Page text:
Legionnaire’s Disease – What Letting Agents Need To Know

By law, landlords and letting agents are required to assess the risk of, and, if necessary, combat Legionnaires Disease.

The first line of defence is to carry out a Legionella risk assessment, which helps to identify the presence of Legionella, the bacteria that causes the disease.

What is Legionnaires Disease?

Legionnaires Disease is fatal in up to one in three cases. It’s caused by the bacteria known as Legionella, and is a pneumonia-like illness. It normally thrives in water that is at the right temperature for bacteria to grow, e.g. rivers and lakes – but this also means it can spread through hot and cold domestic water systems.

As such, the Health and Safety Executive (HSE) have a code of best practice for landlords in order to reduce the percentage of risk. This code includes:

  • The requirement of landlords to carry out, whether by themselve
  • The requirement of landlords to take action on this assessment if any problems are found.
  • Where is Legionella likely to be found?

  • In water at a constant temperature between 20 and 45 degrees.
  • Disused or rarely used showers and taps, where rust and scale can be commonplace.
  • In areas of a water system where the liquid is stagnant for extended periods of time.
  • It’s also important to note that older tenants as well as those with weakened immune systems are at particularly higher risk to the disease.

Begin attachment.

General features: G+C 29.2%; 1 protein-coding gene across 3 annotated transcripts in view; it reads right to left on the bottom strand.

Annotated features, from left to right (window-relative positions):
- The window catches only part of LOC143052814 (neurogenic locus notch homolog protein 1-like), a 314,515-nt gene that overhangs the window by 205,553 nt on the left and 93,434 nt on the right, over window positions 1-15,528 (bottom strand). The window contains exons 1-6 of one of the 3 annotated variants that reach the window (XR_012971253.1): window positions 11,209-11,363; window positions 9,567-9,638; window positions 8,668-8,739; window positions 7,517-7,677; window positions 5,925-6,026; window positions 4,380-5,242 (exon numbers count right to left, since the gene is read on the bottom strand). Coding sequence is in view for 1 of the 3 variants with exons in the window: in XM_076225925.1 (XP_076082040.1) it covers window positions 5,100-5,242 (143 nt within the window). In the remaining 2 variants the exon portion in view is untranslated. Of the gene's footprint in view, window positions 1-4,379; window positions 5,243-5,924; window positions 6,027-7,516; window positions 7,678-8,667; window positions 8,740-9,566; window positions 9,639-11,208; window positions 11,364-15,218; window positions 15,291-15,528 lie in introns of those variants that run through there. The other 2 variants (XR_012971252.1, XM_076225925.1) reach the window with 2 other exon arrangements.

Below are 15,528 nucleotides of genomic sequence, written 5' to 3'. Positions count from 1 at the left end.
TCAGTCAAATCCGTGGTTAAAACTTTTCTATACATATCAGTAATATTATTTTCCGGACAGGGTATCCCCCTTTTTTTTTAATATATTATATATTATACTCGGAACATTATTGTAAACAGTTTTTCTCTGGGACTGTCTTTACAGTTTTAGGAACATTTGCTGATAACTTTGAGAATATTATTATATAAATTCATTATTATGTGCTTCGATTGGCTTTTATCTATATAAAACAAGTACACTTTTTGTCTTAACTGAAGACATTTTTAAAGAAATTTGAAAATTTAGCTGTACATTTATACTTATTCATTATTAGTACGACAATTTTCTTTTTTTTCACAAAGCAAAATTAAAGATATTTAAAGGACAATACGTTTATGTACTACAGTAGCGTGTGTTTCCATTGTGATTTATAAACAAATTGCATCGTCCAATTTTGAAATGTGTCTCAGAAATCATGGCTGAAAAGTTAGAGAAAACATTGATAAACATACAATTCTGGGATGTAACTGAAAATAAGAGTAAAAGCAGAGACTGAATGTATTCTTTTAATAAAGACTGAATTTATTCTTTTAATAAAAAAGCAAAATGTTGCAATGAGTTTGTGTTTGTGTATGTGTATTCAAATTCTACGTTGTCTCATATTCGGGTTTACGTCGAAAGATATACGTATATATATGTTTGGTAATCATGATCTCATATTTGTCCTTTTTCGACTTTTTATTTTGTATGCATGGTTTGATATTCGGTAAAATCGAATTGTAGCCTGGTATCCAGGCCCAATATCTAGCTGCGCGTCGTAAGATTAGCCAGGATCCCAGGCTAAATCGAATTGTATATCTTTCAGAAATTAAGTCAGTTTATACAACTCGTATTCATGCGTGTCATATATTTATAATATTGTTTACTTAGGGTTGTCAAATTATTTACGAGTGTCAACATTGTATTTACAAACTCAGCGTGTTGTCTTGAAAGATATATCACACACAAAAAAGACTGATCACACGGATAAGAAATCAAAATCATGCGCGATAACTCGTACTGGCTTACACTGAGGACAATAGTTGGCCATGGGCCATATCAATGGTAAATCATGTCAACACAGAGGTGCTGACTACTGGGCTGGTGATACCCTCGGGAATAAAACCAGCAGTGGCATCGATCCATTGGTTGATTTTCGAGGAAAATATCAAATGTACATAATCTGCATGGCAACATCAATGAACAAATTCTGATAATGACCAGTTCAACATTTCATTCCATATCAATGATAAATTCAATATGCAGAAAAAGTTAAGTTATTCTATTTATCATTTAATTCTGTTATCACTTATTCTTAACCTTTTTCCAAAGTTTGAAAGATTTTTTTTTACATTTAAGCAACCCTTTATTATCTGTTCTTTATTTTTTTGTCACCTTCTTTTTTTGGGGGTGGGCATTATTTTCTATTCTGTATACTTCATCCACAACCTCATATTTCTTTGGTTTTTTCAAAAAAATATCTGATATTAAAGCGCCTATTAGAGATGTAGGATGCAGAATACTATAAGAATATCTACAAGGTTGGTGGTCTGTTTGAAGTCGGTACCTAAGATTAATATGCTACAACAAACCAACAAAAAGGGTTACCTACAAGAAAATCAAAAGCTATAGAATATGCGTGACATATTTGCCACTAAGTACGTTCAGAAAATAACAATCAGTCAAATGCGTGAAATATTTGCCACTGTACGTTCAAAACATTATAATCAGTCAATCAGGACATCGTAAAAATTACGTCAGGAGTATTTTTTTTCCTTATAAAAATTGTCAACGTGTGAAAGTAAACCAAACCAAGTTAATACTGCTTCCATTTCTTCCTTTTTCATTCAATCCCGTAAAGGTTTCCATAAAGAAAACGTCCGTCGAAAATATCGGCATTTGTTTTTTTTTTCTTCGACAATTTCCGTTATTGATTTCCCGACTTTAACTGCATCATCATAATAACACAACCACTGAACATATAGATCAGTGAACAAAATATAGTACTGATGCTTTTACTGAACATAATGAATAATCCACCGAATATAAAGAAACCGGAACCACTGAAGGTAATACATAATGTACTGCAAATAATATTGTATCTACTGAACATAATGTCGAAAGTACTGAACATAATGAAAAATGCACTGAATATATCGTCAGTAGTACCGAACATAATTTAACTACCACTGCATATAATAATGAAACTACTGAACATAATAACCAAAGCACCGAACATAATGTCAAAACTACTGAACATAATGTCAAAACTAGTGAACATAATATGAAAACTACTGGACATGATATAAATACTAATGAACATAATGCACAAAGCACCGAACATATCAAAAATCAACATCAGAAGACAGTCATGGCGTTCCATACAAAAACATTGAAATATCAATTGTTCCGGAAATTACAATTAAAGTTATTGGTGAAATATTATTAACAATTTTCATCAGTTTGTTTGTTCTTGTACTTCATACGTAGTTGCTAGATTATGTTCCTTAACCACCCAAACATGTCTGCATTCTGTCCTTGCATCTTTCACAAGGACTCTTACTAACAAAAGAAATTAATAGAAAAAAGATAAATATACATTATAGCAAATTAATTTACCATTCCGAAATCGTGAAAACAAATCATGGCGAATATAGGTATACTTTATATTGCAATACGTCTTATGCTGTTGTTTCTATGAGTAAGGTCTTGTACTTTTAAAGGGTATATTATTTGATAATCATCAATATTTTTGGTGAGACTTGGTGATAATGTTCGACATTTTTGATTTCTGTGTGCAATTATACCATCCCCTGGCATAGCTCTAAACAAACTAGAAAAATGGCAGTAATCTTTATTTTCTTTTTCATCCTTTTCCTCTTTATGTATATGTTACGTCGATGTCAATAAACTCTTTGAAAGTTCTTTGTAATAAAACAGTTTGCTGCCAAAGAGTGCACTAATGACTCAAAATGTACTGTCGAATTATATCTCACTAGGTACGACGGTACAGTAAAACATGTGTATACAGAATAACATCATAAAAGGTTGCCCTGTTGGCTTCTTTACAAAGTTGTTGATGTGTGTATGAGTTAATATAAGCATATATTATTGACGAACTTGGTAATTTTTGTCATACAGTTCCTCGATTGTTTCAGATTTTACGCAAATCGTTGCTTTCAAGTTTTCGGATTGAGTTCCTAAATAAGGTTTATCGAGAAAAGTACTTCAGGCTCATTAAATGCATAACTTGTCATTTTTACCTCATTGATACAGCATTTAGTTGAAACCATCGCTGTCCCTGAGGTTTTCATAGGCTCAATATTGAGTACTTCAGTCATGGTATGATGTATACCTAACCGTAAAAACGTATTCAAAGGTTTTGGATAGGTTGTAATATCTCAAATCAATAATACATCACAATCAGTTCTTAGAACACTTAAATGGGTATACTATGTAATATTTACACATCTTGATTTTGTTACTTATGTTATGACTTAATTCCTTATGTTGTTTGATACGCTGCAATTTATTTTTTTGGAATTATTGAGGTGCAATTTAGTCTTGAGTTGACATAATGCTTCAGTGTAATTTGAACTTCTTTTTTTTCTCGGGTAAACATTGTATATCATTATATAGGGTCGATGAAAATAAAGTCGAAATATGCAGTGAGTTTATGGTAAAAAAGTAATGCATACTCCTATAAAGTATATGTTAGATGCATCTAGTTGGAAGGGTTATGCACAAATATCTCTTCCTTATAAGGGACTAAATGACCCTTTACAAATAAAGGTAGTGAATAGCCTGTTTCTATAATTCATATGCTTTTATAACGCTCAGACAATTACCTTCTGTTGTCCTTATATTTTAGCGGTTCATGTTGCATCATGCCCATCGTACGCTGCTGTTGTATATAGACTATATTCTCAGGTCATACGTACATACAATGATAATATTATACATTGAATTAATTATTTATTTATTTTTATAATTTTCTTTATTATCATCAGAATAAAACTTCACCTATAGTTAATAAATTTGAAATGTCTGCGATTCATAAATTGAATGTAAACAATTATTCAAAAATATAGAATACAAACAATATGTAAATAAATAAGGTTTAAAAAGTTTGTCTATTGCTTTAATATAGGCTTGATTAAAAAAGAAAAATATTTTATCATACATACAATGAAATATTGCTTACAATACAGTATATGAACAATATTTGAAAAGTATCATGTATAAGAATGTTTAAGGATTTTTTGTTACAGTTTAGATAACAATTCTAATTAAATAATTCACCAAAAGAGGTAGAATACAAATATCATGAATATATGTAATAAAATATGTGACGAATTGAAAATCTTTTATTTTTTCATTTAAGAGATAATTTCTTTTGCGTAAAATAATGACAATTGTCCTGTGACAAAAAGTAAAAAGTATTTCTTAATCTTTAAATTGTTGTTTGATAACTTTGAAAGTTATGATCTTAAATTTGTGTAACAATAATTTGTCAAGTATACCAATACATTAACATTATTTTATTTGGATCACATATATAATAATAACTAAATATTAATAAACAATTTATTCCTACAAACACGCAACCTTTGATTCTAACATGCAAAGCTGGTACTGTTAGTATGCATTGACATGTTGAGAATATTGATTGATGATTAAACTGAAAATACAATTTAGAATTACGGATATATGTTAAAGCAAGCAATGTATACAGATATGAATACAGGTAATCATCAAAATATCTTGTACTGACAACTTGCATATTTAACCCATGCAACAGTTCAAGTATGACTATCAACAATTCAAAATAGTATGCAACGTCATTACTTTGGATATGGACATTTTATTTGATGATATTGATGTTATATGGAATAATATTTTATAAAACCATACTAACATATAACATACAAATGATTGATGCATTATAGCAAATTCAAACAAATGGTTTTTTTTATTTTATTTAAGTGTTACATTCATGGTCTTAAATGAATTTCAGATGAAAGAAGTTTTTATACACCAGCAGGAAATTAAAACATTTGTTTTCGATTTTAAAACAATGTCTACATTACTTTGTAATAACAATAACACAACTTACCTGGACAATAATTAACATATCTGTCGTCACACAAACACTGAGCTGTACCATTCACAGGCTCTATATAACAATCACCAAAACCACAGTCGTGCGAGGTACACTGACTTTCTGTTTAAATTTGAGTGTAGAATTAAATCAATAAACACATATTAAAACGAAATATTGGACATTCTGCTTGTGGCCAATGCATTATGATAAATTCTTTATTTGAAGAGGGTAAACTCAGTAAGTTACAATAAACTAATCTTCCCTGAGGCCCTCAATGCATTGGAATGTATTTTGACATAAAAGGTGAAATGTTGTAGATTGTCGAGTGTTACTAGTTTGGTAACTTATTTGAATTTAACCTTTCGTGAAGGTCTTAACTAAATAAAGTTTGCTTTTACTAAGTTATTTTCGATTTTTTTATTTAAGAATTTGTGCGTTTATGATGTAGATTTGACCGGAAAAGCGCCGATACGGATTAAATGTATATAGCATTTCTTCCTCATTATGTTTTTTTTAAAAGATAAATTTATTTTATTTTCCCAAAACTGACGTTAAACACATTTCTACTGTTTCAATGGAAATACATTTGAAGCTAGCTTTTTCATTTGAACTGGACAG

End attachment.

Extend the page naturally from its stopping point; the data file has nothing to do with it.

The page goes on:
Houses in Multiple Occupation (HMOs) are of greater risk than the average domestic property.

    Who is responsible?

    Ultimately it is the responsibility of the property manager to meet the legal requirement of minimising the risk of exposure.

    This means that if the property is fully managed by an agent, this falls into their umbrella of responsibility.

    It’s recommended that the manager of the property compiles a risk assessment for Legionella every 12 months minimise the risk of exposure.

    Who can carry out a Legionella risk assessment?

    Landlords and letting agents can legally carry out an assessment, if they feel able to compile one to the required standard. In general, they should:

  • Have at least a basic understanding of the bacteria and how some conditions may encourage the risk of an outbreak.
  • Be aware of basic control measures, which will reduce the likelihood of a breakout.
  • Have at least a basic understanding of different types of water systems.
  • We’ve added a new template to our Inspector property inventory app that allows both landlords and letting agents to compile comprehensive risk assessments quickly and easily.

    For a free demo, click here to get in touch. If you’re already a user, simply reach out to your account manager and they’ll be able to help you get the new template onto your system.

    Enjoy this article? Follow us on Twitter and say hello.


    Blog-Graphic